We read ‘Black Holes’ as a comment on the uncertainty and frustration surrounding mysticism or religion. Pre-independence Maltese poetry can be seen to have focused on a religious and nationalistic foundation. ‘Woman who reads fortunes’ (‘xorti’ can be many different things, including luck, wealth, prosperity) sounded a little quaint and problematic for a contemporary Maltese poem coming into English. We didn’t want the reader to get a dated feel and the address of ‘Fortune teller’ grabs the reader’s attention, as if they were being talked to directly. The second line could have been something like ‘Tell me if there’s not enough luck in my palm/in the palm of my hand’, but we wanted to be daring and not repeat ‘fortune’ or another word for ‘luck’ and make an analogy to a card game, a game of chance. The poem is more aggressive and direct in a way, making the second line more of a dare and less of a plea. The end rhymes have been refashioned as half-rhymes (all, holes, palms) and repetitions (teller/tell me) and the second and third lines have been condensed to keep it snappy, like a flipped table.

Now, here is where I bring up that versioning is historically considered quite a problematic practice, and some would not consider it translation at all. At its best it’s a close reading and study of the original poem by a writer, hopefully in side-by-side collaboration with a native speaker the author can communicate well with or ideally with the author themselves. Arguably versioning is a practice reserved for when a literary translator isn’t available or perhaps doesn’t actually exist who can bridge both languages. At worst, it has and can be done by colonisers or writers from major languages mangling minor literatures for sport and without care from a position of imbedded prejudice, power and authority.

The Vietnamese-born American writer Linh Dinh recently rallied against the kind of blockbuster-author versions or ‘retellings’ by prominent writers in dominant languages (Ezra Pound’s now controversial free verse translations of Chinese and Egyptian poets for instance, even to an extent Ali Smith’s recent The Story of Antigone and Simon Armitage’s Homer’s Odyssey) as dishonest and disrespectful and not translations. In passing, Adam Thirlwell’s Multiples – much like the game of Chinese whispers in one of my previous columns – is a collection of ‘translations’ by writers who don’t always have a competent grasp of the language they’re translating. ‘Featuring a stellar line up of international authors’ the collection is ‘wilfully inventive’ and is self-pronounced ‘pure literary entertainment’. As a book of writing it is aimed at being delightful and celebrating inspiration and writing, but it is arguably a superficial engagement on a linguistic level with a foreign culture, language and story.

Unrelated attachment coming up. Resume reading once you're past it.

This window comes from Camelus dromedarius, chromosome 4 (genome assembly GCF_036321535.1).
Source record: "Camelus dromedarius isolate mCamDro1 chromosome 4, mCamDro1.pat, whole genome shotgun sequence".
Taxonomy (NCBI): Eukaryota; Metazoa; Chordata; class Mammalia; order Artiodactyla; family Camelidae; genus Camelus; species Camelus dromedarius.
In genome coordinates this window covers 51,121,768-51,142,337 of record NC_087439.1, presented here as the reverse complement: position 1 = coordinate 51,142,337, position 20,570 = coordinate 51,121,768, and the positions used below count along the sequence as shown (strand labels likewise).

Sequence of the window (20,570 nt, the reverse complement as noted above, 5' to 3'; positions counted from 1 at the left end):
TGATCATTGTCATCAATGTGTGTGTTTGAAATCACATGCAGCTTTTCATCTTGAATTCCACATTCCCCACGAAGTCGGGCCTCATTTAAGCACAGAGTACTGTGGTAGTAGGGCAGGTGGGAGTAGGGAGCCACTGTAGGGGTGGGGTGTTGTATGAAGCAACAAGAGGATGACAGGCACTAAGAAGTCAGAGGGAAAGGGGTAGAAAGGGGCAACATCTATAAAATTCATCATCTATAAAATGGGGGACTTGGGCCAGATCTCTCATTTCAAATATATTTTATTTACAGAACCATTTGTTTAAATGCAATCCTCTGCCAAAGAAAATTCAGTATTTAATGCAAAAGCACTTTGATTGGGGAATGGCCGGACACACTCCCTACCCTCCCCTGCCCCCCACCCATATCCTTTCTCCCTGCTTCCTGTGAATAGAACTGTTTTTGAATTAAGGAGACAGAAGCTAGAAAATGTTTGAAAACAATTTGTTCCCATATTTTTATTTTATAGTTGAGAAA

Versioning can also uphold myths around literary translators and literary translation too. For example, at the recent International Translation Day conference at The British Library, a panellist said that in order to get the best possible literary translations, a translator could work with a ‘real’ writer. Where does it leave literary translators if they are not considered or trusted to be the best writer for the job, but a monolingual writer can say they are a ‘poet and translator’?

Though James and I aren’t in any way ‘blockbuster’ writers, by bringing Adrian’s poems into English – a dominant language – we are, however, in a position of power and responsibility. We believe that we worked extremely closely with the translations and the original text in a conscious manner, and that we did this to get closer to and share a part of our identities we don’t often get to express. It was from a deep admiration and respect for this both familiar and still strange language and the poems themselves.

But what does Adrian think of our ‘translations’ and the practice of versioning in general?

Interview with Adrian Grima

What did you make of James and I’s ‘translations’/’versions’ of your poems?